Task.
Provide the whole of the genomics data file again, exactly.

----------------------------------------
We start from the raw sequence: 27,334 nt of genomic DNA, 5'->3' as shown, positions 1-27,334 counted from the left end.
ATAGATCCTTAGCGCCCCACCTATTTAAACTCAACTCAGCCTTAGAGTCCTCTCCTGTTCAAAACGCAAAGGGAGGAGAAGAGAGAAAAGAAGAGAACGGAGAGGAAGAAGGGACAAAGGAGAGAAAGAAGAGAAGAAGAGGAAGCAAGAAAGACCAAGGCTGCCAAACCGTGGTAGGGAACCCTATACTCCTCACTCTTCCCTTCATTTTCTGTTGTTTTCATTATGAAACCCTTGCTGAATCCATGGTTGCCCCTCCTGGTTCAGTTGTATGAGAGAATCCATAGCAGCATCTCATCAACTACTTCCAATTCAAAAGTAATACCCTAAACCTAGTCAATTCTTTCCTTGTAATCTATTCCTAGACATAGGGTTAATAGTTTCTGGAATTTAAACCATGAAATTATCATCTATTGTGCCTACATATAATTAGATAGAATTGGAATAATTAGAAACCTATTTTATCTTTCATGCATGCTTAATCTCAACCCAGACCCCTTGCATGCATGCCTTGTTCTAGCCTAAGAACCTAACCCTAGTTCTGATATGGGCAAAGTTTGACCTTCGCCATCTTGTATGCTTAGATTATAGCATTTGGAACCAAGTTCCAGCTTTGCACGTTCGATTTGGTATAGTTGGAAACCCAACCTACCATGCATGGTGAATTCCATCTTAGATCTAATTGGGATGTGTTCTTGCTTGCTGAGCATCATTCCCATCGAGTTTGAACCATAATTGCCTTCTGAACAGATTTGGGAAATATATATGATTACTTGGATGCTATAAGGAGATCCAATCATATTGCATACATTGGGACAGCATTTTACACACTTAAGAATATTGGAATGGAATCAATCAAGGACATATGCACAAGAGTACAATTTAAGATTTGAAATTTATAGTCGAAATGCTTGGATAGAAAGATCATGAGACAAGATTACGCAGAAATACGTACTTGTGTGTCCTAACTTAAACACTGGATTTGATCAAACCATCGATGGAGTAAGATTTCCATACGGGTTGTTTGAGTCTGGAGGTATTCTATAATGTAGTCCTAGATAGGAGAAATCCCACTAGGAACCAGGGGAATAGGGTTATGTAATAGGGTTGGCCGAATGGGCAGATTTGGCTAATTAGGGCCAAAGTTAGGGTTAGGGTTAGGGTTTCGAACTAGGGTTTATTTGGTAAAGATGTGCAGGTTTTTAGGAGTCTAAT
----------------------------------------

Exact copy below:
We start from the raw sequence: 27,334 nt of genomic DNA, 5'->3' as shown, positions 1-27,334 counted from the left end.
ATAGATCCTTAGCGCCCCACCTATTTAAACTCAACTCAGCCTTAGAGTCCTCTCCTGTTCAAAACGCAAAGGGAGGAGAAGAGAGAAAAGAAGAGAACGGAGAGGAAGAAGGGACAAAGGAGAGAAAGAAGAGAAGAAGAGGAAGCAAGAAAGACCAAGGCTGCCAAACCGTGGTAGGGAACCCTATACTCCTCACTCTTCCCTTCATTTTCTGTTGTTTTCATTATGAAACCCTTGCTGAATCCATGGTTGCCCCTCCTGGTTCAGTTGTATGAGAGAATCCATAGCAGCATCTCATCAACTACTTCCAATTCAAAAGTAATACCCTAAACCTAGTCAATTCTTTCCTTGTAATCTATTCCTAGACATAGGGTTAATAGTTTCTGGAATTTAAACCATGAAATTATCATCTATTGTGCCTACATATAATTAGATAGAATTGGAATAATTAGAAACCTATTTTATCTTTCATGCATGCTTAATCTCAACCCAGACCCCTTGCATGCATGCCTTGTTCTAGCCTAAGAACCTAACCCTAGTTCTGATATGGGCAAAGTTTGACCTTCGCCATCTTGTATGCTTAGATTATAGCATTTGGAACCAAGTTCCAGCTTTGCACGTTCGATTTGGTATAGTTGGAAACCCAACCTACCATGCATGGTGAATTCCATCTTAGATCTAATTGGGATGTGTTCTTGCTTGCTGAGCATCATTCCCATCGAGTTTGAACCATAATTGCCTTCTGAACAGATTTGGGAAATATATATGATTACTTGGATGCTATAAGGAGATCCAATCATATTGCATACATTGGGACAGCATTTTACACACTTAAGAATATTGGAATGGAATCAATCAAGGACATATGCACAAGAGTACAATTTAAGATTTGAAATTTATAGTCGAAATGCTTGGATAGAAAGATCATGAGACAAGATTACGCAGAAATACGTACTTGTGTGTCCTAACTTAAACACTGGATTTGATCAAACCATCGATGGAGTAAGATTTCCATACGGGTTGTTTGAGTCTGGAGGTATTCTATAATGTAGTCCTAGATAGGAGAAATCCCACTAGGAACCAGGGGAATAGGGTTATGTAATAGGGTTGGCCGAATGGGCAGATTTGGCTAATTAGGGCCAAAGTTAGGGTTAGGGTTAGGGTTTCGAACTAGGGTTTATTTGGTAAAGATGTGCAGGTTTTTAGGAGTCTAAT